How do I?
Plan a Code for Philly signature hackathon:
You'll need the following
- Community partner(s)
- Panel of experts from the community
- Hackathon event shirts with sponsor logos
- Brainstorming/collaboration materials
- Catering/food/coffee donations
- Happy hour event space
- Weekend hacking space
Create a master spreadsheet to keep track of details that are in progress and confirmed. You can sample text from pre-written boiler plates as you start the outreach process.
- Community Partners
- We have a large list of past sponsors, but hackathons are a great opportunity to make new connections with funders. You can use sample language and the Code for Philly sponsor kit as start making contact. Be sure to give sponsors plenty of notice, so that they can pull funds together.
- Once the sponsorship level is confirmed, an invoice for the amount can be sent with payment made to the fiscal agent. Be sure to attach the IRS determination letter, so that companies can write off the donation.
- There are thousands of existing datasets on the community operated data portal, Open Data Philly. New datasets generally come from the City of Philadelphia, Office of Innovation and Technology (check contacts for most up-to-date contact).
- New datasets can also come from nonprofits and NGOs, so partners/collaborators may also be a source of new data
Panel of Experts
- Expert panelists play a key role in reviewing projects at the end of the hackathon and provide feedback so that teams may continue their projects at the weekly hack night.
- At least one panelist should be a technologist and one should a subject-matter expert. A range between 3-5 panelists has had the best success.
Hackathon event shirts with sponsor logos
- Bigger supporters are featured on the event shirts for the hackathon, so ask for a logo as you confirm sponsorship details.
- Shirts should be ordered 2 weeks in advance to avoid rush fees. Vendors we've used before are CustomInk and Awesome Dude's printing.
- You'll need to either recruit or fundraise for a graphic designer to help with the creative assets and t-shirt design. CustomInk is very user-friendly in putting a design together.
- Part of the Friday-night happy hour includes bringing a diverse set of professionals together to brainstorm together. We use post-it stand up pads to work together and upvote stickers to vote on project ideas.
- Make sure this is part of the budget and event set up. You'll need 5-6 post-it pads, colorful markers and highlighters, pens and pencils, sharpies, and fun stickers to upvote (each participant gets 3 to vote on project ideas).
- This is another item that you want to start as early as possible. For donations, you'll want to consider if you can physically pick up the goods because most places will not deliver. Often coffee and pastries are easy donations, though you may be able to arrange for full meals to be donated with enough notice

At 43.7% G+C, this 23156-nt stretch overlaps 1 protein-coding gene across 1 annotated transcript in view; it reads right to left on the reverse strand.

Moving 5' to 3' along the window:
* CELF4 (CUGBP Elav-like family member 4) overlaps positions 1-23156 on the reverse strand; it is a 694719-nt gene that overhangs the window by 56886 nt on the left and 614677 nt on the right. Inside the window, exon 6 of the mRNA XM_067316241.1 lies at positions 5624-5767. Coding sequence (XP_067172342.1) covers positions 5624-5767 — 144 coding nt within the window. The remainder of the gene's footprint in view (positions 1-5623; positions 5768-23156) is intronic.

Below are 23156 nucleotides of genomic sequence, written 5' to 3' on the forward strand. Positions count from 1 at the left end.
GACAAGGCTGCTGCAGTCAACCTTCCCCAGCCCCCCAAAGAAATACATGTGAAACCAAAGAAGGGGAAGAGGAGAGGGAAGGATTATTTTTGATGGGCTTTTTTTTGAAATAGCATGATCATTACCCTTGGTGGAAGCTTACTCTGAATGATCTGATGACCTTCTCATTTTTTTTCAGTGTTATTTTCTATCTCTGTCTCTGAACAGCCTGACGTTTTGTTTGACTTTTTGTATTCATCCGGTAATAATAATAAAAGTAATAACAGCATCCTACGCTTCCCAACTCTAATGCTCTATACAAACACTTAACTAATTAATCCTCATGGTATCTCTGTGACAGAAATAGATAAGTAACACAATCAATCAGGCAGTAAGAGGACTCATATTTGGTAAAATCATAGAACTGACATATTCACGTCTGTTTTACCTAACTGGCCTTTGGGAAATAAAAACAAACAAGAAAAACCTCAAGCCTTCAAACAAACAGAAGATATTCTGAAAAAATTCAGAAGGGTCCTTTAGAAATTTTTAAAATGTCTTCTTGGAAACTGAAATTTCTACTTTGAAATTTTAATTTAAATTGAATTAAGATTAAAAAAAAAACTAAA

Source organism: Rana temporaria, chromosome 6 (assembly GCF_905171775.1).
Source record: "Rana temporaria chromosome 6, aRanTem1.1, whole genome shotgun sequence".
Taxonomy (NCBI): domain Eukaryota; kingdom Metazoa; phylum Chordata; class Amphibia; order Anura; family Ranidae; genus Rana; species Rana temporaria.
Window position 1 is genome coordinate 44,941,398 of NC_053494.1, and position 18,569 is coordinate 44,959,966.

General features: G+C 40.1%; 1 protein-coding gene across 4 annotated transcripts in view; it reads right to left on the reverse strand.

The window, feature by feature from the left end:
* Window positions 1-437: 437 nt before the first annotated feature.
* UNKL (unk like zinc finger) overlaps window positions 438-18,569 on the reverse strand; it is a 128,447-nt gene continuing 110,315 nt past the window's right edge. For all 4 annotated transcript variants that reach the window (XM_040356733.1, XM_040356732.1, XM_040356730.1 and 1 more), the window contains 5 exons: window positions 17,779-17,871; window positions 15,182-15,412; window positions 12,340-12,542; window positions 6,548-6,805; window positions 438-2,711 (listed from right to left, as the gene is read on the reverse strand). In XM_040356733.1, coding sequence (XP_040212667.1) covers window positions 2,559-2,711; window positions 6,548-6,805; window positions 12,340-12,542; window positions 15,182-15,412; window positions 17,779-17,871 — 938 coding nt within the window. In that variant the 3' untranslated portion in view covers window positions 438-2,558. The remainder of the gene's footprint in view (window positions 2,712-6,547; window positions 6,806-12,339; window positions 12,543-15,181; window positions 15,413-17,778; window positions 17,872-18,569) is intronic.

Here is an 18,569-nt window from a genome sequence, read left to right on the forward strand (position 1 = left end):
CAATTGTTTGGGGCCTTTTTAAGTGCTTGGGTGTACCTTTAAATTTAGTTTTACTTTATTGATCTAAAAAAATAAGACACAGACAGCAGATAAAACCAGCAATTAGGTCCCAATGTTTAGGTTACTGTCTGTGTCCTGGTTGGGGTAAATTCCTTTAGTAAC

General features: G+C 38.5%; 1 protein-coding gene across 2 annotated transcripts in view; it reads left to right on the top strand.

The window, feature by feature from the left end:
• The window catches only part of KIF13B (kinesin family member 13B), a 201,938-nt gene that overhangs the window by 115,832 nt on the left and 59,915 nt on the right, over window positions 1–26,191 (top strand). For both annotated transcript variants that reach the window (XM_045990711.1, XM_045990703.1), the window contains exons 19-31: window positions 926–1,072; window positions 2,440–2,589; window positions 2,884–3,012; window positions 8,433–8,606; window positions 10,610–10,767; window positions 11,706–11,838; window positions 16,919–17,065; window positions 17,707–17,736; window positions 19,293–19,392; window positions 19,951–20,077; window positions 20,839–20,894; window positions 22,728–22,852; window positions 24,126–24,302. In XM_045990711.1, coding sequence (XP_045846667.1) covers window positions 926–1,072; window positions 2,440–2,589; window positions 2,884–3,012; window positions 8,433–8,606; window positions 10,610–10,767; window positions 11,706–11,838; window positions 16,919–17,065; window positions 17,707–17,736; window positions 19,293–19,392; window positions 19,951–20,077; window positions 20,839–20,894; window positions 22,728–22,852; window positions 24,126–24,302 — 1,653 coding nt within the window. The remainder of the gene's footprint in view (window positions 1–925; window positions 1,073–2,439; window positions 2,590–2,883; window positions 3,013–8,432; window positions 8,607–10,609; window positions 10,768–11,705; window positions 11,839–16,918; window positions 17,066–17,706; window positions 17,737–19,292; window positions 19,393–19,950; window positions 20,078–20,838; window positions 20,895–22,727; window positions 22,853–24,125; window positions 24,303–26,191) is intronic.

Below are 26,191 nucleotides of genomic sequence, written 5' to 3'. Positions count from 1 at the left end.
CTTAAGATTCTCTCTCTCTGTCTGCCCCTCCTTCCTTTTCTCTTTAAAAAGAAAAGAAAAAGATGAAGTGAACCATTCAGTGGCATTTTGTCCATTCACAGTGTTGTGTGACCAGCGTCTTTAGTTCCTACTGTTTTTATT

- Be sure to consider that donations generally come as-is and you may need to get additional supplies for a full spread.
- If you have the option, breakfast and snacks can be easily accommodated with what's offered at the grocery store and usually budget-friendly. Think granola and yogurt, fruit, bagel and spreads.
Happy hour event space
- For a one-time, short, after-hours events, places are generally happy to host the space for free. Be sure to thank them in your remarks as well as give them an opportunity to speak about the space and their involvement.
- The location should be centrally located and easy to find. If not, then you'll need to provide detailed instructions (though you want to avoid that if possible).
- Try to find a location that is open so that people can move around from board to board and socialize with one another. Tables should be limited to supporting food/drink and brainstorming materials; a lectern is best for opening remarks.
Weekend hacking space
- This location should also be centrally located. It's common to get space donated for these events, especially from city partners. Locations of note have been the Innovation Lab and the SEPTA building. Co-working spaces are ideal since they make meals easier to DIY.
- Check out the space before committing to it as a final location. You'll need to make sure that it can support about 30-40 people at tables working on computers with a reliable wi-fi network connection. You'll also want to think about how food will be delivered, served and stored.
- A big key to the event is proper promotion. In general, we use the #apps4philly hashtag on Twitter, our main social media channel.
Before the event: create a list that holds all the preferred Twitter handles and hashtags of partners including organizations that have provided data, space, cash, donations or other forms of sponsorship. This will come in handy as you're creating promotion and want to include all the other organizations/groups involved in making it possible. This is important because by tagging those other organizations, you increase the reach of the event as well as Code for Philly
- Create a press release or at a minimum alert the Code for Philly media contacts about the events and whatever details you may have available. Juicy details include space, partners, and data released for the event.
- A blog post (ideally posted on the Code for Philly site) can help provide a good overview and incentive for members to attend the event; it also serves as context for media outlets who may need more information on the event to write about it.
During the event: provide the Code for Philly Twitter and hashtag at a minimum for participants to Tweet about the event. Ideally, give them the relevant Twitter handles to Tweet at partners and donors for the event. This is a key metric for asking for sponsorship at future dates.
Read the "How do I? Run Code for Philly signature hackathon?" thread for more details on how to run a hackthon on the day of.